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Processes, processes, processes.

They’re the lifeblood of every successful and growing organization. But, robust processes don’t spring up overnight. Rather, they’re a result of deliberate process documentation.

There’s a wrong way and a right way to do process documentation. Do it the right way and you set yourself up for success. Do it the wrong way and you inadvertently hold yourself back.

In this guide, you’ll learn what process documentation is, its benefits, and the steps you should take to implement process documentation the right way.

Let’s jump in.

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What is process documentation?

Process documentation is the practice of creating a detailed record of how a particular process works within an organization. It involves the documentation of every step of a process, including the inputs, outputs, procedures, and the individuals involved in each step.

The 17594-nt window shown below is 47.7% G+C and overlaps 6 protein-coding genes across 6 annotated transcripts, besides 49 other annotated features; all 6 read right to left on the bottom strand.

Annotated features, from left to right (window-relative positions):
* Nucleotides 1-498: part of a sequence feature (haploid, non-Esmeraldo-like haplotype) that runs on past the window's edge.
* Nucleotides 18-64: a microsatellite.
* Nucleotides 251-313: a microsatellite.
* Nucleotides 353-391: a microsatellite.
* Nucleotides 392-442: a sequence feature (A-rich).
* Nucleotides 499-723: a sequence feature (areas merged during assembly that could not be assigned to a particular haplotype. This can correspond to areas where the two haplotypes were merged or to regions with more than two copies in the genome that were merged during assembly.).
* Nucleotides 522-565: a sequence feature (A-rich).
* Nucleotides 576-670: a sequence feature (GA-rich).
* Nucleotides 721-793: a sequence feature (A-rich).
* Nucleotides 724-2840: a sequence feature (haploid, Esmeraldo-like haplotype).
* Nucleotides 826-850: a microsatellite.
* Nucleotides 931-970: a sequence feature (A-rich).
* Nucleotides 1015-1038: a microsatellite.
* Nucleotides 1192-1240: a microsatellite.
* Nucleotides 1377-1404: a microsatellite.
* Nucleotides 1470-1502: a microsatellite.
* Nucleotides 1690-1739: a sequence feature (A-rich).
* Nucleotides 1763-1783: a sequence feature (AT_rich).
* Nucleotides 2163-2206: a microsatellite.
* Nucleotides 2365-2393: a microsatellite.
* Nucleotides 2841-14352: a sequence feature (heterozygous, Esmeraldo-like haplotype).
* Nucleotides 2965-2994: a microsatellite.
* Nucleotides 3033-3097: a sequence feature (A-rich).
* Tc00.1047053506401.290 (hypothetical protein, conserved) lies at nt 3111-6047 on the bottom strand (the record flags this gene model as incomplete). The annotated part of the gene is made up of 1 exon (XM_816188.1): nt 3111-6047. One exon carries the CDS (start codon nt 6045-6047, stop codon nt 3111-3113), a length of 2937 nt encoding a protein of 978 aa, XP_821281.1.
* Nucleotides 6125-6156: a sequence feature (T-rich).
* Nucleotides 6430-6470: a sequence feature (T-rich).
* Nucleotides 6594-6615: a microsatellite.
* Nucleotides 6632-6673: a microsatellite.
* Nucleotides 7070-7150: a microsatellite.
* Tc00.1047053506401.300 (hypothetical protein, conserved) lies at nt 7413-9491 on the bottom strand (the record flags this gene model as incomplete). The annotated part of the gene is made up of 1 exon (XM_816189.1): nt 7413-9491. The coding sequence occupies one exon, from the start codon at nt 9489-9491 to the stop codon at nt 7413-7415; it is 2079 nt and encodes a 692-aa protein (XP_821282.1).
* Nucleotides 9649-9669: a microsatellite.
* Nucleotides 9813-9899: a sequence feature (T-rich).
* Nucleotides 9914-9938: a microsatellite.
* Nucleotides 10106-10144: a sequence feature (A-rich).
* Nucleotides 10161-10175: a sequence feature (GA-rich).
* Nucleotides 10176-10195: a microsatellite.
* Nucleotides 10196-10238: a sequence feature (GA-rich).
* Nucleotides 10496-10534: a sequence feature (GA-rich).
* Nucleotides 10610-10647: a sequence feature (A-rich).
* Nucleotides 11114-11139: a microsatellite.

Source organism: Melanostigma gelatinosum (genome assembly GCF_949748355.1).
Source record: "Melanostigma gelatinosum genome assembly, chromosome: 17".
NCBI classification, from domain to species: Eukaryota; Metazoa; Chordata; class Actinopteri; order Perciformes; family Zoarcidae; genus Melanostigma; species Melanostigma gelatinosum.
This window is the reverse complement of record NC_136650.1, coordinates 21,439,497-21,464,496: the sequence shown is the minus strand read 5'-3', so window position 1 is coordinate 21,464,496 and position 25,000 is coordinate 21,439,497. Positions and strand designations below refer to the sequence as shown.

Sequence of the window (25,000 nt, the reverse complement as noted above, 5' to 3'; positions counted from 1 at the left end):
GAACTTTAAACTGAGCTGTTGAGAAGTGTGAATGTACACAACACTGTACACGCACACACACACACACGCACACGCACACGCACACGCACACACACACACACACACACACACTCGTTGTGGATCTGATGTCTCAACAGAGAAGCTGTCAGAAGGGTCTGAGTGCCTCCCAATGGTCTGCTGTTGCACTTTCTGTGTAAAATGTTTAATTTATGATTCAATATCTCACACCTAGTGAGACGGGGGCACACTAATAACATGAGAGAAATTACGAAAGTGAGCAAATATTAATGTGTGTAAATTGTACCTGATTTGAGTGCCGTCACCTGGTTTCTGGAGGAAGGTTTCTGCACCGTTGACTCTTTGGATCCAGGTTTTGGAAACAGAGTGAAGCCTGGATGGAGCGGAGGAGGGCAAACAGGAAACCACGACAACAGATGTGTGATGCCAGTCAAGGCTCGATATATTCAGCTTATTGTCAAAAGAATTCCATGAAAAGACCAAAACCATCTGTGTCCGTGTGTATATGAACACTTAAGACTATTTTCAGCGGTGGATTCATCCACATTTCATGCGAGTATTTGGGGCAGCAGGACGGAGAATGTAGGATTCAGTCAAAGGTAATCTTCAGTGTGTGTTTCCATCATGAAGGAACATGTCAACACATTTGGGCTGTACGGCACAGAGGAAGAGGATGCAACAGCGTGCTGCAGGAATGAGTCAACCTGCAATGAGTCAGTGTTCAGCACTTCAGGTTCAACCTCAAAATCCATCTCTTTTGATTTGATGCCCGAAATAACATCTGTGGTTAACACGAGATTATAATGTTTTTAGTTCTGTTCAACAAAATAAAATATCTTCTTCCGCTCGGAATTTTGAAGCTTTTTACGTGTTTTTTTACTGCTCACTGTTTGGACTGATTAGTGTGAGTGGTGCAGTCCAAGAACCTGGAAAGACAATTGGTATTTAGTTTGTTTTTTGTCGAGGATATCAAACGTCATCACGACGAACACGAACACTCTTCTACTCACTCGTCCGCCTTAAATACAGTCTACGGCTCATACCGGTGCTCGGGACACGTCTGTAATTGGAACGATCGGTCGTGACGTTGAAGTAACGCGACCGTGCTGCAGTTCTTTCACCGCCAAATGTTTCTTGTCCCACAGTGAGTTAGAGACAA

The purpose of process documentation is to provide a clear and consistent understanding of how a process works, making it easier to manage, analyze, and improve over time.

That makes sense for process documentation

Proper process documentation allows you to get rid of a lot of key person risks you’d otherwise experience. The impact of an important employee leaving or an owner being unable to work is drastically reduced.

This makes the company more resilient and more attractive to potential acquirers and investors. Beyond this, there are many other benefits associated with proper process documentation.